November 2005

QUESTION:We want to use a hot melt for some high-strength industrial metal bonding. We are already familiar with conventional EVA-based systems and reactive hot-melt urethanes. Can you tell us if there are any other technologies available, and what their properties are?

ANSWER: There are quite a few technologies available for hot melts. In theory, any polymer that can be melted can be used as a hot melt, but it has to provide the right final properties for the application, be dispensed from hot-melt equipment and be cost effective. Polyethylene- and polypropylene-based hot melts are often an alternative to EVAs. There are two technologies that seem to have been somewhat underutilized in the general industrial area, namely polyamide and polyester hot melts. Several years ago, I experimented with polyamide hot melts on a project to replace lead-based solder in assembling metal cans and found tremendous adhesion to steel and tin-plated steel. The drawback to these systems at the time was that they had to be applied at very high temperatures (over 200°C) and had very high viscosities, but they do produce tough adhesives with good heat resistance. A range of polyamide and polyester copolymers with a variety of hot-melt properties (and melting points from 85 to 160°C) is now available.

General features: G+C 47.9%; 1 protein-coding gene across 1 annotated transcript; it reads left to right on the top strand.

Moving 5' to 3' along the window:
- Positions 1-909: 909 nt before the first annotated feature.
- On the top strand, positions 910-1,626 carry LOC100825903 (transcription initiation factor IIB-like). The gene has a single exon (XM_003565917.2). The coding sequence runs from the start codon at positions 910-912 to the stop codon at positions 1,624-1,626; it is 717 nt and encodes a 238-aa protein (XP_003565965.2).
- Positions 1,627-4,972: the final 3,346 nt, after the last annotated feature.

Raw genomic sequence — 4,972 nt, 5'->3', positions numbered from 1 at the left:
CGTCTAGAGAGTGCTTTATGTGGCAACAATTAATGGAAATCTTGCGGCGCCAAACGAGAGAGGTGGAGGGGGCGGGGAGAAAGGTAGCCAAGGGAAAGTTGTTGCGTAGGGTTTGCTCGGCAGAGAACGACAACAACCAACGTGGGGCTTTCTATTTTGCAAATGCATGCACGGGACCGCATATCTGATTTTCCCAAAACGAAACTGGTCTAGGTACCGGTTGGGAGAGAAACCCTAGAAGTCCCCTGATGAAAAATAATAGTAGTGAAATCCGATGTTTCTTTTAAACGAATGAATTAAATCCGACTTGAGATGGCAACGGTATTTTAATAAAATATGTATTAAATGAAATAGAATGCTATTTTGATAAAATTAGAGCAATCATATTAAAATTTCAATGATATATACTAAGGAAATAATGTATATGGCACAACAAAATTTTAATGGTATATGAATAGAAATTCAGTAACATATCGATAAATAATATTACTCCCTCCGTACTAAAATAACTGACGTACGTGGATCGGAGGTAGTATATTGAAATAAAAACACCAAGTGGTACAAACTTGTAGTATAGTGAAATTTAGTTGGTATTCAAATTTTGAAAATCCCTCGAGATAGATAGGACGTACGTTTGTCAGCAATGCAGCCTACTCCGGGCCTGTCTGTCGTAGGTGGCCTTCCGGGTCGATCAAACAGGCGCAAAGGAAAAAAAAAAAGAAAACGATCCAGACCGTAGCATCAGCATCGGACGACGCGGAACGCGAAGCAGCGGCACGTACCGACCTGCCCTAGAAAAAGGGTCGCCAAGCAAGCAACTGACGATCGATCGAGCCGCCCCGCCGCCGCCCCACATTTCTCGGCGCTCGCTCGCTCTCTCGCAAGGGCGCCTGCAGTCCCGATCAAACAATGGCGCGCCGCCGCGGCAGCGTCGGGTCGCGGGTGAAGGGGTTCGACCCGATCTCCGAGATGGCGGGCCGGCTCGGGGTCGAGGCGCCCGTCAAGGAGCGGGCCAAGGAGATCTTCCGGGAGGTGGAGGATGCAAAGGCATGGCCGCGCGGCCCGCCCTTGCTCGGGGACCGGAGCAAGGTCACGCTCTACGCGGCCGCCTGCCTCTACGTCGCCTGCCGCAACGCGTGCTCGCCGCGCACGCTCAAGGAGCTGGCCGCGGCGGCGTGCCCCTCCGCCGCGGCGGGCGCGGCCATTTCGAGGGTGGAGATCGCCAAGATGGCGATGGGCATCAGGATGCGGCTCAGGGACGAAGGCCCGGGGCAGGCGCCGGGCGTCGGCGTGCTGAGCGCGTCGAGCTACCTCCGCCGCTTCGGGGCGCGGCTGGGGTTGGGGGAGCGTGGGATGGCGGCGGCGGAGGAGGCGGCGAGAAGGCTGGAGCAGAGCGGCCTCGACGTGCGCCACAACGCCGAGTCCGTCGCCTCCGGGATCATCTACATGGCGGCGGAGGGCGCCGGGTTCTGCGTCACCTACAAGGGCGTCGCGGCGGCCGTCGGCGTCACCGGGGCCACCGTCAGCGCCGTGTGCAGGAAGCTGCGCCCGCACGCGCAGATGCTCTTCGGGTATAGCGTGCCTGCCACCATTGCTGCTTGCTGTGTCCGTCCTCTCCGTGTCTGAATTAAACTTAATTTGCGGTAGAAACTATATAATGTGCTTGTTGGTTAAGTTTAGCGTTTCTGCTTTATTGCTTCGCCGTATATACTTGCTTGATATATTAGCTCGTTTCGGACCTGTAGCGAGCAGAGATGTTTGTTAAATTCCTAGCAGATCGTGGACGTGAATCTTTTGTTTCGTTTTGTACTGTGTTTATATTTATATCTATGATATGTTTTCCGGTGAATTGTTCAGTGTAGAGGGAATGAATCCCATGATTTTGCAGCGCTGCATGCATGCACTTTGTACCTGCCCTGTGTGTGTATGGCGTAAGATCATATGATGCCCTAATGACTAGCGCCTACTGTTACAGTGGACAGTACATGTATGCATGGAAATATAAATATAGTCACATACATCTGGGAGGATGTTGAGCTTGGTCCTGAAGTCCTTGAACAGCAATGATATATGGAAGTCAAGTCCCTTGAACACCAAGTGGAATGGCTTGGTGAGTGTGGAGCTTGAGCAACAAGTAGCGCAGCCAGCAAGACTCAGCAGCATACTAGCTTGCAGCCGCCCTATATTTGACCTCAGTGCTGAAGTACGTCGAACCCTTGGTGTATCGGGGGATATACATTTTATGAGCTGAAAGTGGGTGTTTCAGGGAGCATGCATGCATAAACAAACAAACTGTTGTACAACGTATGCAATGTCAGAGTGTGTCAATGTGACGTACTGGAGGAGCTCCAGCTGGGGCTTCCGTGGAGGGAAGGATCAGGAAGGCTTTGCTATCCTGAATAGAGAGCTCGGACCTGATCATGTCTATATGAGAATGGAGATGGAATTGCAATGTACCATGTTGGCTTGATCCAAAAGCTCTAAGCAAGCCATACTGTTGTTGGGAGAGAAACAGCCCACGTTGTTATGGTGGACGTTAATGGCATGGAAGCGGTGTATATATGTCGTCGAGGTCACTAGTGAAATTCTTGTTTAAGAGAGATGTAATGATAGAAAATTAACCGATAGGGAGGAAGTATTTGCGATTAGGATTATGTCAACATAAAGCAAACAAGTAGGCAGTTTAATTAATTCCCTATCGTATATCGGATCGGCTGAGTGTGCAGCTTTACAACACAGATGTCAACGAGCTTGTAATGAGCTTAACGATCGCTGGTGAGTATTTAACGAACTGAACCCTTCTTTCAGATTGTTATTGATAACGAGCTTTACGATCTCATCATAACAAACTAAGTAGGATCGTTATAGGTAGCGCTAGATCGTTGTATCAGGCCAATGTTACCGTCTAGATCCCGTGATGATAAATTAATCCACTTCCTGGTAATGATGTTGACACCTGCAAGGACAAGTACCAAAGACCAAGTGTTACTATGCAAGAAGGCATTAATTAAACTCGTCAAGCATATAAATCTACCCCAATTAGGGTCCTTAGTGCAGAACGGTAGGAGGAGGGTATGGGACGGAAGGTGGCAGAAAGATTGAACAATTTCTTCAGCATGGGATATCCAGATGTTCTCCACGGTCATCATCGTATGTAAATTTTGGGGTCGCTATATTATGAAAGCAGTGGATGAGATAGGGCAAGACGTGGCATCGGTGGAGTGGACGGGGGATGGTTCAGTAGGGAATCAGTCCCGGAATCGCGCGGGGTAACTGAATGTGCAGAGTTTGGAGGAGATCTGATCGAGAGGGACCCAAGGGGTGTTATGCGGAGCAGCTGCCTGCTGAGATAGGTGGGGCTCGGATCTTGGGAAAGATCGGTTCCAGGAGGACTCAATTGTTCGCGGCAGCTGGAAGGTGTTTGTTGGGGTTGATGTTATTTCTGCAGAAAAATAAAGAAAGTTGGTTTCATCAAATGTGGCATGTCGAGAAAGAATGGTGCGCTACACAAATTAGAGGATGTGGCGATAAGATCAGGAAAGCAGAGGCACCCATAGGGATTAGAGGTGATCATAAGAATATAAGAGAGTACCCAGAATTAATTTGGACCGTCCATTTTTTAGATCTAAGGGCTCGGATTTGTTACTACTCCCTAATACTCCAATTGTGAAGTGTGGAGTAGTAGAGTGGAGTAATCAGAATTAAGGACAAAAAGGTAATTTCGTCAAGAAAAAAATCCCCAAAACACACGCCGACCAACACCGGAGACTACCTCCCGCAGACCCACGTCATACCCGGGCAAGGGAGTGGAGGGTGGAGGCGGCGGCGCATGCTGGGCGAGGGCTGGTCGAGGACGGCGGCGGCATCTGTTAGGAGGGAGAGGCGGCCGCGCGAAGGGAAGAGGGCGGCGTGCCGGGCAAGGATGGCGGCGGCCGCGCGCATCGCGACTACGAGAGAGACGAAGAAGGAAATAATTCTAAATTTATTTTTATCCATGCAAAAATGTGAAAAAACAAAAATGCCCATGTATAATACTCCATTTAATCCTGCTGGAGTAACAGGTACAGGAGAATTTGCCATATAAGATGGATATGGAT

Copolyamides can be made using the condensation of di-acid and diamines similar to the synthesis of nylon 6,6 plastic, or by the ring opening of lactams as used for the synthesis of Nylon 6 plastic. The properties and melting points can be altered by adjusting copolymer composition and molecular weight. The adhesives are high strength and exhibit outstanding adhesion to a wide variety of substrates, including metal, wood, plasticized PVC, and corona-treated olefin films. They also have exceptional oil and grease resistance, low viscosity, and fast set-up times. The lactam-based adhesives exhibit excellent resistance to dry cleaning solvents, good cold-water wash resistance and excellent adhesion to various textiles.

Originally developed in the 1950s for the manufacture of footwear, copolyesters are saturated polyesters made from the condensation of glycols with di-acids. They are available with melting points from 65°C up to 220°C and range from completely amorphous to highly crystalline. They are widely used for the bonding of textiles. Many copolyamides and copolyesters can be applied as conventional hot melts or can be dissolved in a solvent or dispersed in water, allowing them to be applied to substrates and then heat-activated for bonding. I would encourage you to try some of these products for your metal-bonding applications. I think you will be pleased with the results, but bear in mind that these adhesives are thermoplastic and will not have high load-bearing capabilities.